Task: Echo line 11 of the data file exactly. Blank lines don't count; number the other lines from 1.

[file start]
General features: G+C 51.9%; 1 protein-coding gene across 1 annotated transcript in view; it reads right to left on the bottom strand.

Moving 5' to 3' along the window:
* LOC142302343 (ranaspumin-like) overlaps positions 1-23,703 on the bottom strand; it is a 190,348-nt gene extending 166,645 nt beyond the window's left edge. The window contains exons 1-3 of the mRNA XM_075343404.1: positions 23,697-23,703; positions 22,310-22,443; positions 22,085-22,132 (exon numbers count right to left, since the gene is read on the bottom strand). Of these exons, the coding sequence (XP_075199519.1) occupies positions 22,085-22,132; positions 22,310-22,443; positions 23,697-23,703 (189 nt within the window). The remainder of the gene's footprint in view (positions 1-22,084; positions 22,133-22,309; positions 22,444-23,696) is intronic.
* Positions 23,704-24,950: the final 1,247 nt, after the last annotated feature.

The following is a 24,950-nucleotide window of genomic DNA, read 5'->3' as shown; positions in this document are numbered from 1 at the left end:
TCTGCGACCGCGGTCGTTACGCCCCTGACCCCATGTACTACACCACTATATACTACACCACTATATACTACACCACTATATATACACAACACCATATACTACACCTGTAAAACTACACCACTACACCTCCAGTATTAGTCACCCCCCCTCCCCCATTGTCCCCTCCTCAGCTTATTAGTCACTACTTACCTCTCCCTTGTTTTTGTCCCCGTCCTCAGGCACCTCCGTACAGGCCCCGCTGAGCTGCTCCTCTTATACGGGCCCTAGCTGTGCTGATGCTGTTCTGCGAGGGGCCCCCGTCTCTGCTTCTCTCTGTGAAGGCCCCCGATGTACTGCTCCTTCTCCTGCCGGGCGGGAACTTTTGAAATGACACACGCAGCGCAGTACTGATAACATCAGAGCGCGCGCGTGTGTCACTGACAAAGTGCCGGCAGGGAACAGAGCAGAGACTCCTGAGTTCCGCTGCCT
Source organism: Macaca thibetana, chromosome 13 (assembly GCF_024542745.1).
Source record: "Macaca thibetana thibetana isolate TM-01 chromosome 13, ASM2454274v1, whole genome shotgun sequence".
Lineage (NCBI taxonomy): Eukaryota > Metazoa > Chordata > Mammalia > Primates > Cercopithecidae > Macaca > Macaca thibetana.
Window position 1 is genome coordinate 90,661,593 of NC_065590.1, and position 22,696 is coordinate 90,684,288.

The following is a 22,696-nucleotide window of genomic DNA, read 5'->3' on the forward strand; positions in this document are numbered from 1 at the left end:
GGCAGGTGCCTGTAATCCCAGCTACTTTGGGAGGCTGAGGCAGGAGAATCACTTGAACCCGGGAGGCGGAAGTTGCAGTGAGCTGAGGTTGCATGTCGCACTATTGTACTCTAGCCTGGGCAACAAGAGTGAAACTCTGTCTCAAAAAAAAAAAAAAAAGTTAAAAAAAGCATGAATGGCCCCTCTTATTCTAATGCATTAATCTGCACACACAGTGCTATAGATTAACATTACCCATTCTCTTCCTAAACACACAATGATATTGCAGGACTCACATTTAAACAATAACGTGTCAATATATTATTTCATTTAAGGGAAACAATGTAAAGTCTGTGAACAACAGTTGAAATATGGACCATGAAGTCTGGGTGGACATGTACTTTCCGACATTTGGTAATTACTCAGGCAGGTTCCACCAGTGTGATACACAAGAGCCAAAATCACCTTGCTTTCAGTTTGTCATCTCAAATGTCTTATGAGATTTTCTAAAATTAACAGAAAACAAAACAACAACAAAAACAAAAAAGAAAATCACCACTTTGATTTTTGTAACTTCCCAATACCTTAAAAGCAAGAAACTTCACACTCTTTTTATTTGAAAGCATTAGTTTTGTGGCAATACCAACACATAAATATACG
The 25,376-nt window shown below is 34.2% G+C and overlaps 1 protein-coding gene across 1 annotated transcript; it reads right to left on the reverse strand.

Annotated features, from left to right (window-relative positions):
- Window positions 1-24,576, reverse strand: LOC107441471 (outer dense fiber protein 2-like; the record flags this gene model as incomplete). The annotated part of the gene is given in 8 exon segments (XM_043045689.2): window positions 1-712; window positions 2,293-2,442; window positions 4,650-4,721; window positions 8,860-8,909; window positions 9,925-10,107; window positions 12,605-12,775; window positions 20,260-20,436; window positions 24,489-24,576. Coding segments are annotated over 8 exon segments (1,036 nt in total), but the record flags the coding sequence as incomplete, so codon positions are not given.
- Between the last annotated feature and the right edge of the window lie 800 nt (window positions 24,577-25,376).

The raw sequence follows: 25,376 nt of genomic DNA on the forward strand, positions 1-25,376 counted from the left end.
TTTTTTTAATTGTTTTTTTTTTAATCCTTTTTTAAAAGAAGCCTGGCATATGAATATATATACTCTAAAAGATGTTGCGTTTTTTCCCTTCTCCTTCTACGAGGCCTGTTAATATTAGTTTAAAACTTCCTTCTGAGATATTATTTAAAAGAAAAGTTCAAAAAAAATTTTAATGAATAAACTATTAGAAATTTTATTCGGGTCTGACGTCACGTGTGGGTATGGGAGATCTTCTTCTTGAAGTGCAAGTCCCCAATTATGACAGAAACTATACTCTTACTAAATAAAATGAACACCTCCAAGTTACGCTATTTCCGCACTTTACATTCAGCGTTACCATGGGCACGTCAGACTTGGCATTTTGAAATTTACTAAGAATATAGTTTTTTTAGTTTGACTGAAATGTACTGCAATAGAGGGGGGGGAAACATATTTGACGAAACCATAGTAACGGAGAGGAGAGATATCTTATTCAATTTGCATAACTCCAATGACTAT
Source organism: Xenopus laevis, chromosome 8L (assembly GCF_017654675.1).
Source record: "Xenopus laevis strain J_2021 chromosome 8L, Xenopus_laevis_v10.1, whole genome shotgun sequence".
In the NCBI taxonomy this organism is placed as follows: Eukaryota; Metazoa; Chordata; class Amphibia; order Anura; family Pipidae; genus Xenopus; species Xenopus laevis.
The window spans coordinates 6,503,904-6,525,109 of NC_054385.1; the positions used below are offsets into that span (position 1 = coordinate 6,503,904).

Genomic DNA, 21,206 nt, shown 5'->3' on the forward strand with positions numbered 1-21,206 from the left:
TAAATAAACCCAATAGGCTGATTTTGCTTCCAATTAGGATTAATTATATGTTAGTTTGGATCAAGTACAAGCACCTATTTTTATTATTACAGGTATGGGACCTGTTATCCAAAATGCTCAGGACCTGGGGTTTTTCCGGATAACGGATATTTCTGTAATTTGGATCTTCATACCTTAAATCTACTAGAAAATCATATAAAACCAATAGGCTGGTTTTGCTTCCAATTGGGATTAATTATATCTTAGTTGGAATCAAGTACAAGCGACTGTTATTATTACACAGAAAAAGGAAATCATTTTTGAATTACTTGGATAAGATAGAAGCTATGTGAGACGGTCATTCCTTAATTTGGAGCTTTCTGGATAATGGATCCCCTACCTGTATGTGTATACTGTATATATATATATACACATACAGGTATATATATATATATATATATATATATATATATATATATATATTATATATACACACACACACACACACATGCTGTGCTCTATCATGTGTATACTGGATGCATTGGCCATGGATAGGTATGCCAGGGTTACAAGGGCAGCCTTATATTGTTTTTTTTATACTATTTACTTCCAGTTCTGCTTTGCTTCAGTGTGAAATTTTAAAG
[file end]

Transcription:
The following is a 22,696-nucleotide window of genomic DNA, read 5'->3' on the forward strand; positions in this document are numbered from 1 at the left end: